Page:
A friend said: "I know you don't like the idea, but this election really shows the need for a 'None of the Above' option." I didn't like the idea because you've got to elect somebody president eventually. To address that objection, the friend suggested that a new vote had to be held no more than 90 days after the first one, if "None of the Above" won a majority. Would that give the parties time enough to nominate new candidates? That raised the question of whether not just the candidate but the party should be disqualified in the event of a "None of the Above" vote. We agreed that the candidates rejected by the "None of the Above" vote should be disqualified from the next vote, but how would that work for presidential elections? Should "None of the Above" work on the state or federal level? That is, if "None of the Above" wins some states but the rival candidates win others, do those candidates hold their states while the others vote again, or do you mandate that, should "None of the Above" win the national popular vote, the slate in every state gets wiped clean? However you do it would require federal intrusion in election law, heretofore a state prerogative, and that probably would require a constitutional amendment. In that case, a "None of the Above" option should be part of a piecemeal reform process to be presented as a whole to the states for ratification. Part of the reform should be the establishment of a timely process for electing officials, given that the "None of the Above" option probably would force several rounds of voting, though there probably should be a maximum number of rounds, forcing a last choice on voters in order to have a President by Inauguration Day. We probably can do without the hideous interval we endure now between the nominating conventions and Election Day, and if we insist on even shorter intervals between votes in the event of "None of the Above" we might inspire long-needed changes in the way we choose our presidential candidates.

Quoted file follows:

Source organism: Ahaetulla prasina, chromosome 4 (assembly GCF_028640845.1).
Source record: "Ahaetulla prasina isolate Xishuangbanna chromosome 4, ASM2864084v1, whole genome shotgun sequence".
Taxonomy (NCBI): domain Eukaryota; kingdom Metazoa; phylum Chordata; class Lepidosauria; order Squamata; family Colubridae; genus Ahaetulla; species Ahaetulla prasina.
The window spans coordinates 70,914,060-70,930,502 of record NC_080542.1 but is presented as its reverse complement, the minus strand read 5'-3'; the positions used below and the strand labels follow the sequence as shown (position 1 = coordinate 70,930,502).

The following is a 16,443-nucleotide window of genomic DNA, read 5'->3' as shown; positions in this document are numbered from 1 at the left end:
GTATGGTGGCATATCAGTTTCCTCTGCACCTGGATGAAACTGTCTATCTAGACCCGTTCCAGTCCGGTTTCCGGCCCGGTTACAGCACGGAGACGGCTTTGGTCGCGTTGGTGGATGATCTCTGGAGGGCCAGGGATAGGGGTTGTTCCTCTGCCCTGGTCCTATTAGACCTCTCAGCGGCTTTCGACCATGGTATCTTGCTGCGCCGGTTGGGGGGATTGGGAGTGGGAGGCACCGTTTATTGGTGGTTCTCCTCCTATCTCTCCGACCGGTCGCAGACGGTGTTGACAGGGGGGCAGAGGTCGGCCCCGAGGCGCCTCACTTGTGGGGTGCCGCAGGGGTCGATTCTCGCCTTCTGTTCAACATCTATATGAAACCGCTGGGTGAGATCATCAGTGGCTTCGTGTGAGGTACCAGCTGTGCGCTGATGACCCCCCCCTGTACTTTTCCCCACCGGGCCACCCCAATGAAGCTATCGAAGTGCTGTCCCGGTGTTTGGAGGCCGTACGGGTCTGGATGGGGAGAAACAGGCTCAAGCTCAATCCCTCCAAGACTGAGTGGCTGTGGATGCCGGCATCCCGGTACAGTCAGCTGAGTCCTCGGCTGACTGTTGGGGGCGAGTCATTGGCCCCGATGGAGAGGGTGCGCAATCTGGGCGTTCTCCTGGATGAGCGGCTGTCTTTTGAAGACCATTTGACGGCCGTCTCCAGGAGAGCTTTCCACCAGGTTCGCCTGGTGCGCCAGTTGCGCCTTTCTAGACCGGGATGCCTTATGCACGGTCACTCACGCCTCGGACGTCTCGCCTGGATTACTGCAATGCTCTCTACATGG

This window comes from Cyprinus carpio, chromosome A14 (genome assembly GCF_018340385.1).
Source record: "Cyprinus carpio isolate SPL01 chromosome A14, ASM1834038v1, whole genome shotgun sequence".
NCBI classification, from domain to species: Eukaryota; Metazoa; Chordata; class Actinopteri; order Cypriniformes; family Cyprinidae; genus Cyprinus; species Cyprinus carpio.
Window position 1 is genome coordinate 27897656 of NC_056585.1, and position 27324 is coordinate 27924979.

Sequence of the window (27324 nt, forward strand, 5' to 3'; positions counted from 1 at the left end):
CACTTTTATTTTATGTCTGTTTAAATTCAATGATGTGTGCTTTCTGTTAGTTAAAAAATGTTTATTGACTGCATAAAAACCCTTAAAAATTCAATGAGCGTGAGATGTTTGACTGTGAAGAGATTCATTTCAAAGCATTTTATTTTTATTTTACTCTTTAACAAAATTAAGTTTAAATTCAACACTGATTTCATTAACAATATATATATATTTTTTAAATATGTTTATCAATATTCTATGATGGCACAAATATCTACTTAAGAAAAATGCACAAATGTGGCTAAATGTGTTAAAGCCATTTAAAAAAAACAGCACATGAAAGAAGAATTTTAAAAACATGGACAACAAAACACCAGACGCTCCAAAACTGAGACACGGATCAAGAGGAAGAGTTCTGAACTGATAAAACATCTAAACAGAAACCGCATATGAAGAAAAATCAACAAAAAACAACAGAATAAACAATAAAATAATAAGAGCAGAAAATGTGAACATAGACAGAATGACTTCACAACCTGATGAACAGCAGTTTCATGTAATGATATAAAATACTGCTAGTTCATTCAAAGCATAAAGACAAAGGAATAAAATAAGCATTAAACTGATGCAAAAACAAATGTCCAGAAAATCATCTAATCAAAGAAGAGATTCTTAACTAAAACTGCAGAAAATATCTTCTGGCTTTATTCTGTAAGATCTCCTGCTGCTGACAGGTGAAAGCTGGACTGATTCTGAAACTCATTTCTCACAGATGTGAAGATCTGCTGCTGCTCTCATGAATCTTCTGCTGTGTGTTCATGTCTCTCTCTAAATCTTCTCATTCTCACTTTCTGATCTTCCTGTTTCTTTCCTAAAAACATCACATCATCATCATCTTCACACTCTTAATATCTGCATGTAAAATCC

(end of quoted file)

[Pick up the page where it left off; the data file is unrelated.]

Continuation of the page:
A few weeks ago I saw a BBC report that estimated that our two "realistic" choices for President were chosen for us by little more than 8% of the total electorate during the primaries and caucuses. The American people need to decide who they'd like to see run for President before the major parties make the decision for them. That probably means more celebrity candidates on the Trump model for a while, on both right and left, with some self-appointed and some possibly drafted, before professional politicians learn to work whatever new system comes into being. Given our culture, there may need to be a mechanism to screen out frivolous nominees, but it would have to be a mechanism that distinguishes between mere frivolity and genuine radicalism or even extremism, since any new process should broaden rather than narrow the scope of debate. We might look to "civil society" to offer us candidates, from labor unions to the NRA, and of course we should reconsider any sort of campaign event -- particularly debates -- for which space or time limitations make excuses for dividing candidates into castes of viability. If you can't have all credible candidates on one stage, don't let any share one in a way that discredits the others unless some sort of round-robin format can be arranged. If we're to have an election with a "None of the Above" option, or even elimination rounds to reduce the number of candidates, we probably won't have time anyway for the parodies of debates we've had since 1976. Maybe some people think the system still works because a major party was captured by a billionaire speaking blue-collar, but most people have to believe that the U.S. can do better than that. If you weren't happy with the choices you had today, you can the next four years hating the winner and probably guaranteeing another lousy choice in 2020, or you can start the long work of changing the system so such a choice is imposed on you again.